New England Fall Foliage Trips
The most spectacular autumn color displays often follow a warm, wet spring, continuing with favorable summer weather and warm sunny fall days with cool nights. Above freezing low temperatures often produce bright reds in the maples, while rainy, overcast days increase the color intensity. The big show starts slowly and builds to a peak over several weeks. In any given area, "peak" doesn't last long (only a few days), then the leaves fall off and it's over.
Unfortunately, autumn color is not very predictable, especially in the long term. Half the fun is trying to outguess nature! But it generally starts in late September in New England and moves southward, reaching the Smoky Mountains by early November. All of the various regions of New England are compressed into a very small area, easily within a day’s drive of one another. Places where the leaves are at “peak” aren’t far from those where the changes have only just begun.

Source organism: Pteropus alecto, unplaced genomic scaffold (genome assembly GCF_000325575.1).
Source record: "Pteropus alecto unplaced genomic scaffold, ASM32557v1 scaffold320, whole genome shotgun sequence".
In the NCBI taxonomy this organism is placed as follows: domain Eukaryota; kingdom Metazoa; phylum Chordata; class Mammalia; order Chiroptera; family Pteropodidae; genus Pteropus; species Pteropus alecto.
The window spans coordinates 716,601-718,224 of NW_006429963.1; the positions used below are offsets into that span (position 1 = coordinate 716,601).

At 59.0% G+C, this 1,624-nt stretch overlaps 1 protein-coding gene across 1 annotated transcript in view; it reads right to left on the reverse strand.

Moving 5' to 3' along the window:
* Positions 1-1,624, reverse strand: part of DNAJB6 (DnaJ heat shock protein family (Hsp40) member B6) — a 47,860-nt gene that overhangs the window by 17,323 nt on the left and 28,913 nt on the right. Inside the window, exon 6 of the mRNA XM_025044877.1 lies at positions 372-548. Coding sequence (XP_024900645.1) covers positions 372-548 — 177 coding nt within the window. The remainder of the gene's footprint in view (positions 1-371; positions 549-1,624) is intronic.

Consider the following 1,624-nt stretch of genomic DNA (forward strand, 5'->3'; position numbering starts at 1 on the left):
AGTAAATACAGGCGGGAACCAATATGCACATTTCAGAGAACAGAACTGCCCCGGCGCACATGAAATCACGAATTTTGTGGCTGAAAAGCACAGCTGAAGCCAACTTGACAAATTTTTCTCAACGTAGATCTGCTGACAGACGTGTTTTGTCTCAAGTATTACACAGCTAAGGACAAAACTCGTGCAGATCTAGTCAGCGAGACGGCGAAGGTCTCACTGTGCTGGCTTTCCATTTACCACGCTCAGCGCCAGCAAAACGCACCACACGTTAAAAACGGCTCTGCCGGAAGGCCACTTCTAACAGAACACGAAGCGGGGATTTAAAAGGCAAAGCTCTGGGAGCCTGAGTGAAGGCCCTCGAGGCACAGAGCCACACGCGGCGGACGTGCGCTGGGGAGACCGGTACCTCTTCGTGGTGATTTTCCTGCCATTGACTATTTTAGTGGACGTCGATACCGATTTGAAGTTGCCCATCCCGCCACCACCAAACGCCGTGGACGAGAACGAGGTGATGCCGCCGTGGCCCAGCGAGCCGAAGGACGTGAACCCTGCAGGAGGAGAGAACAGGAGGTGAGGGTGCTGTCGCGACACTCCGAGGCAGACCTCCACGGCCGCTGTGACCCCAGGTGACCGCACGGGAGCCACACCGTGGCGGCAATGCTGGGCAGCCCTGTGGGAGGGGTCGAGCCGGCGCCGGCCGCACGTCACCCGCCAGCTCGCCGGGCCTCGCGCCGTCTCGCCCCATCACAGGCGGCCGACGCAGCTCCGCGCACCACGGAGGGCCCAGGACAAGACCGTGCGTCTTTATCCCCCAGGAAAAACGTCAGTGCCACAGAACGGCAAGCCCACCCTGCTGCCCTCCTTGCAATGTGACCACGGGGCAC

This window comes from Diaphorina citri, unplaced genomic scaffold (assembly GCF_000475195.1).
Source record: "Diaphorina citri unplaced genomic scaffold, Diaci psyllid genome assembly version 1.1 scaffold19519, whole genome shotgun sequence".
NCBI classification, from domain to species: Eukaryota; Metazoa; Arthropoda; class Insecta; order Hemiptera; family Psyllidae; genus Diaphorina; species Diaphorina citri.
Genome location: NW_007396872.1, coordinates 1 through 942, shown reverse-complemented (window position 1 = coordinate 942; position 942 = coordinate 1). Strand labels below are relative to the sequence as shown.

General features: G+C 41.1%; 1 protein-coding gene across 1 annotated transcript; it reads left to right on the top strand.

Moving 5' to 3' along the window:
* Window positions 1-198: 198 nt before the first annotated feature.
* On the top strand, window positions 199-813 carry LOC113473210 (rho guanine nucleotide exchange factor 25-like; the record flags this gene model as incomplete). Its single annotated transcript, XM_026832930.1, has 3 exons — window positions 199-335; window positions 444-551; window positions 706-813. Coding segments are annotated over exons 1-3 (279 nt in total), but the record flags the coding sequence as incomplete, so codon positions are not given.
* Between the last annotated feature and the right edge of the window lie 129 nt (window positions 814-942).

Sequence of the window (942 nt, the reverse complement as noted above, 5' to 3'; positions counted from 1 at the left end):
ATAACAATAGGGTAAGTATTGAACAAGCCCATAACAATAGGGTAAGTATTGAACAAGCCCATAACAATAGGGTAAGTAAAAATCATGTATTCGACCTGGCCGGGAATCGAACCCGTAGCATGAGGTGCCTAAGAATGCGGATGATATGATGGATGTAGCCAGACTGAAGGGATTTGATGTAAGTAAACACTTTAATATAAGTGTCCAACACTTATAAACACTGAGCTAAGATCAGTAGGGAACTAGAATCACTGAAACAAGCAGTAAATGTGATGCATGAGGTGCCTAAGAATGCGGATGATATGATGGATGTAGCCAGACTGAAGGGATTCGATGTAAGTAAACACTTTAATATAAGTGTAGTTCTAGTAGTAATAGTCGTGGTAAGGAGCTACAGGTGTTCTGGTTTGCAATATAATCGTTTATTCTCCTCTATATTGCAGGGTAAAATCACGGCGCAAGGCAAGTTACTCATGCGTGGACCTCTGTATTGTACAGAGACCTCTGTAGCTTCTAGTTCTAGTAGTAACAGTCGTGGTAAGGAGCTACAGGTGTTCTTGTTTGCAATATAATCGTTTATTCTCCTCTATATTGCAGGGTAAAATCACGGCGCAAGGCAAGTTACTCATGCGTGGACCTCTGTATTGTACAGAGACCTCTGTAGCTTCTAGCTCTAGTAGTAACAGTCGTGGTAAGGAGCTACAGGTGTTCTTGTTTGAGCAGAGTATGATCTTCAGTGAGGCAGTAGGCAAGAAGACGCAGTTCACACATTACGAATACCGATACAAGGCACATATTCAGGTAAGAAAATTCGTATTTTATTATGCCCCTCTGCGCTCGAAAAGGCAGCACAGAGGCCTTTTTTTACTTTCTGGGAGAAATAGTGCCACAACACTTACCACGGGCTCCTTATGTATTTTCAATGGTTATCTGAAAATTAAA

The Forest Service has a Fall Color Hotline (800-354-4595) that can provide you with details as the autumn color display progresses. Also each New England state tourism office keeps great records of prime “leaf peeping” times, as well as weekly or even daily foliage reports and suggested driving routes. Check out the links below to these New England states for state tourism information, as well as a selection of towns where you’ll find the perfect inn, bed and breakfast, or private home along the fall foliage route you choose.